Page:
The exploration dive paid off, with some of the most dramatic dive profile yet, with a terrace slope from 180′-210′, and then a wall with caves and ledges that dropped off well past 300 feet. We descended through a spectacular spiraling school of deep water jacks, Uraspis helvola, yes the genus name is fun to say… These fish were a new record for Johnston, and were joined by three other new records for the list. Greg McFall from NOAA took the beautiful picture of the entire school, and also the shot of yours truly.
Out of the 40 species we recorded on our short dive, five were new records, a very fruitful percentage. I was able to get some better footage of the blue lined triggerfish that was a new record from yesterday, as well as the long nosed hawkfish, Oxycirrhitus typus, and a small wrasse, Oxycheilinus bimaculatus – the Two Spot Wrasse. Randy Kosaki spotted a Caprodon unicolor – a beautiful deep water serranid which is a new record for the atoll. The final new record was the pilot fish, seen here on our constant companions here, the Grey Reef Shark.
We explored close to our depth limit for the expedition, 250’, which is a big step forward for running rebreather operations from a NOAA vessel. Hopefully, a successful and safe expedition this year will lead to continued rebreather operations, and possibly deep expeditions.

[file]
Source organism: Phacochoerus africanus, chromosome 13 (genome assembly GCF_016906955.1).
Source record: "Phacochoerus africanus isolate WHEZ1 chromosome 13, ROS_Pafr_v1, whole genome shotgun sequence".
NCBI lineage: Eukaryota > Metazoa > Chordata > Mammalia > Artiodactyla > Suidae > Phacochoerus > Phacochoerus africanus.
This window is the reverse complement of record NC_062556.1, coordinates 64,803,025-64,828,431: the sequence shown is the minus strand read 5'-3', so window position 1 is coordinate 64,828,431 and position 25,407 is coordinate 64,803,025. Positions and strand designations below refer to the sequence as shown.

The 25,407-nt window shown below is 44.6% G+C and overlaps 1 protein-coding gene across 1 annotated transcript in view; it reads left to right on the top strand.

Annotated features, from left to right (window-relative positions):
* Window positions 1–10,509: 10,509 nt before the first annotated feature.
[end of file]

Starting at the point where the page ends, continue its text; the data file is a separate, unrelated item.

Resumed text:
Tomorrow, we will execute our first rotenone stations at depth – a fish poison that takes about 20 minutes to be effective in a small area, about 10-15 foot square if conditions are favorable. Once the ichthyocide is spread, we wait with little hand nets and Ziploc bags, scooping up the little bitties that come out of the nooks and crannies, and try to be quick, as often predatory fish see what we are up to and beat us to the treat.
Three diving days left here at Johnston. Folks are getting a bit stir crazy, but tonight’s dinner of the fresh yellowfin tuna sashimi from yesterday’s catch, as well as Ono sashimi and ribs with ice cream cones put smiles on faces.